Labour’s incoming general secretary David Evans has read the Labour Together 2019 general election review and found the report “incredibly useful”, according to Lucy Powell.
The document, published on Friday, concluded that Labour needs a “major overhaul” of its “political strategy, organisation and campaigning infrastructure” to win again.
Manchester MP and shadow minister Lucy Powell, one of 15 commissioners, relayed the interest expressed by the new most senior employee of the party during an event on Monday evening.
Powell said: “We have briefed David Evans on the report. I know that he has read it. He actually told us that he has read it twice over line by line, making notes on every bit of it.
“I think he’s found it an incredibly useful basis for him in terms of going forward. Again, that’s one of the reasons that we wanted to do it. Lots of people have said to me and Ed in particular, ‘why have you done this, because you lost an election in 2015’.
“But as Ed and I have reflected many times, if someone had handed us such a substantive, objective report like this, with so many recommendations and so much in it in 2010, we would have ripped their right arm off – our own right arm off – to have such a thing.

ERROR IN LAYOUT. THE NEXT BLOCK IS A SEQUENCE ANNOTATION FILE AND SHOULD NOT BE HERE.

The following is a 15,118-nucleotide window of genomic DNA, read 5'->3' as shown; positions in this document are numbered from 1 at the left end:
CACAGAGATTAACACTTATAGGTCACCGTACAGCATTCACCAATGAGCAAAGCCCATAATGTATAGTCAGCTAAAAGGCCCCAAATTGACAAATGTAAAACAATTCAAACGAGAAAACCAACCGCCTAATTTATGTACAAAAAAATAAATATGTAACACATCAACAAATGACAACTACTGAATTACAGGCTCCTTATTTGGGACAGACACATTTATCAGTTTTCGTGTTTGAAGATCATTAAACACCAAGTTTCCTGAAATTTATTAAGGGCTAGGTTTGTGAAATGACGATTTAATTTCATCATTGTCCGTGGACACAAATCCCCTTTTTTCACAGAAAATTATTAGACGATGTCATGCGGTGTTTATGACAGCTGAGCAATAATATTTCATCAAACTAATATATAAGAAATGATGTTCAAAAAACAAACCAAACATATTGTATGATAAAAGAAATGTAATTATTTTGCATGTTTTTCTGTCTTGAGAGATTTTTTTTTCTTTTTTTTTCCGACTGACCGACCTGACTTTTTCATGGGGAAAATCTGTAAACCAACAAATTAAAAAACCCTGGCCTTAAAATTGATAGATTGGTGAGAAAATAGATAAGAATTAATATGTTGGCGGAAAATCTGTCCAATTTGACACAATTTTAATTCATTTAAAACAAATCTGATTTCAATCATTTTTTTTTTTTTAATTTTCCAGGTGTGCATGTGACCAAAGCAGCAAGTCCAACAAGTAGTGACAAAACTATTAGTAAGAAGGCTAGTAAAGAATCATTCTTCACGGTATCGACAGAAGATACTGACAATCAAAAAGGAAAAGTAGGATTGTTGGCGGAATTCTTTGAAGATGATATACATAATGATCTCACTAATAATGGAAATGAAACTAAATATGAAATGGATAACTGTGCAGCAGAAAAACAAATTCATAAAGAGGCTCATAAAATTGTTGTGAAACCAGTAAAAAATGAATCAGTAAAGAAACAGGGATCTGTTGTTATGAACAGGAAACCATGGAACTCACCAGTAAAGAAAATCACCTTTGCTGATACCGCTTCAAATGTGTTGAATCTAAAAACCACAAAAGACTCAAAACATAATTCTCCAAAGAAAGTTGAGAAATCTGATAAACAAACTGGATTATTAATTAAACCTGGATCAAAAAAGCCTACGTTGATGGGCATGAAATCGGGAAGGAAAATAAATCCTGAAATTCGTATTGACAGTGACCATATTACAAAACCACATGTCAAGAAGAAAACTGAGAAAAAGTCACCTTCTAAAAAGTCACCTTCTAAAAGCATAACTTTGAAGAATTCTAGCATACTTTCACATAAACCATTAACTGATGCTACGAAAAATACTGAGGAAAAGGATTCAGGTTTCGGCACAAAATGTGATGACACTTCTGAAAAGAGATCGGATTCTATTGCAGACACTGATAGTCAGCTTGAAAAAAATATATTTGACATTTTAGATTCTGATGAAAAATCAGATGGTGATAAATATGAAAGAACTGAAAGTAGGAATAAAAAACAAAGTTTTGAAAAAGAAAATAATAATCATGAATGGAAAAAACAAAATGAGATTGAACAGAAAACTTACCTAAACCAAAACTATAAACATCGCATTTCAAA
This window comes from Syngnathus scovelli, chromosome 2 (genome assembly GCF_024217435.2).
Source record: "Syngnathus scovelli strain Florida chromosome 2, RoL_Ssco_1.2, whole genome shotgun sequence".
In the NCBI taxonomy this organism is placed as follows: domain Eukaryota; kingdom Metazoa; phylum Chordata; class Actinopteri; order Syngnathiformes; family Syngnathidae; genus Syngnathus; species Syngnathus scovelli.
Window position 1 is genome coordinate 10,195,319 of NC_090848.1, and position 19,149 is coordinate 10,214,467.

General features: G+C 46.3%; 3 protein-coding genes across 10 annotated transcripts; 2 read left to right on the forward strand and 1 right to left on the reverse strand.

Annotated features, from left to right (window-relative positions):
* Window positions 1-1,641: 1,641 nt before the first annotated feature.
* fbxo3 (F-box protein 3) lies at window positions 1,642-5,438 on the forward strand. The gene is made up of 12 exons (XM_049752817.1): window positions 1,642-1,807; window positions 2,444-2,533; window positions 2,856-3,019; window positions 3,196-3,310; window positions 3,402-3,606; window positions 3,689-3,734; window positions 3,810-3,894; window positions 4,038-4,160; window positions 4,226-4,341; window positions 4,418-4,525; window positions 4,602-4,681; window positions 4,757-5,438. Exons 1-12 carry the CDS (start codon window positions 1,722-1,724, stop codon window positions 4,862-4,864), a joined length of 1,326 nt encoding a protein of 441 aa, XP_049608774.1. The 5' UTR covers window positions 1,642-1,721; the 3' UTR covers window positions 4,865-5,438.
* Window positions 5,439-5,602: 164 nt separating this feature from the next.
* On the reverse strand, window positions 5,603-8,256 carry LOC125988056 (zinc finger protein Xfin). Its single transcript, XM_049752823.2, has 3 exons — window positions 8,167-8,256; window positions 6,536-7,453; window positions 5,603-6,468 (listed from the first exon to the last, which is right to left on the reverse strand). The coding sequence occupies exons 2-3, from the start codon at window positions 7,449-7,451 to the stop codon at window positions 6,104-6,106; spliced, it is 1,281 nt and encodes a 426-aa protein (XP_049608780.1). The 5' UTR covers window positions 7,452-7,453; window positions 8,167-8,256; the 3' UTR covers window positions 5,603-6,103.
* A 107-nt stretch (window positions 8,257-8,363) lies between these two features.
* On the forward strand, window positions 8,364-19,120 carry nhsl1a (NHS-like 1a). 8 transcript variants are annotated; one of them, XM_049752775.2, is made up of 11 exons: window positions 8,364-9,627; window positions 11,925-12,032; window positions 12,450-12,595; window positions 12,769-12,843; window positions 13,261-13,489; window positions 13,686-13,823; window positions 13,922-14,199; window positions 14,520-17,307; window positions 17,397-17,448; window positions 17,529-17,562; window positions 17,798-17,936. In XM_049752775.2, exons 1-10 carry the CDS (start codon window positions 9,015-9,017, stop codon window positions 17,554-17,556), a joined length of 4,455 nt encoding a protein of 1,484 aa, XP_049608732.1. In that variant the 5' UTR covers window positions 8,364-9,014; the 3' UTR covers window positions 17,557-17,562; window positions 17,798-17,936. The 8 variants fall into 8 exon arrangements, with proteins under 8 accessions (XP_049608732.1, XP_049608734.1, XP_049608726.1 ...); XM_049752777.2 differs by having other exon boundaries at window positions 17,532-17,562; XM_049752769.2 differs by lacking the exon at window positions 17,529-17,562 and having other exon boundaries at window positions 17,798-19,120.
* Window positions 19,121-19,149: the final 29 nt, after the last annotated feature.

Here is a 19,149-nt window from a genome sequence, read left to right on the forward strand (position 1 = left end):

“This is supposed to be a useful tool for David, for Keir, for Angela and for the rest of the new leadership team in going forward. And we hope that they do take it forward.”
Powell added that the commission is exploring whether to come back for another piece of work in one year’s time that would look at how much of the review was implemented.
Former leader Ed Miliband, who was also a Labour Together review commissioner, added: “It will be for David Evans to work out how to implement this report in organisational terms.
“But things like community organising, doing local campaigns, some of the things in this report people can act on – subject to coronavirus and the constraints it places.
“It doesn’t necessarily need to wait for the Labour Party to do its organisational review or whatever it is, and then make these changes happen, for us to try and do them in our own constituencies.”
The Zoom call hosted by Labour Together was joined by hundreds of party members and supporters, and attracted more than a thousand views on Facebook where it was broadcast live.
Powell, who participated in the 2016 shadow cabinet resignations, was also asked about how the perceptions of Jeremy Corbyn and Labour were affected by disunity in the parliamentary party.
“I resigned from Jeremy’s shadow cabinet in those days. I was really, really wrong to do that. It was a big mistake. Jeremy went on to prove us all wrong in the 2017 election,” she said.
“He then had to navigate what was a very difficult period for the Labour Party when Brexit came along and fractured our voter coalition. We all bear some responsibility for that and we’ve all got to hold up our hands.”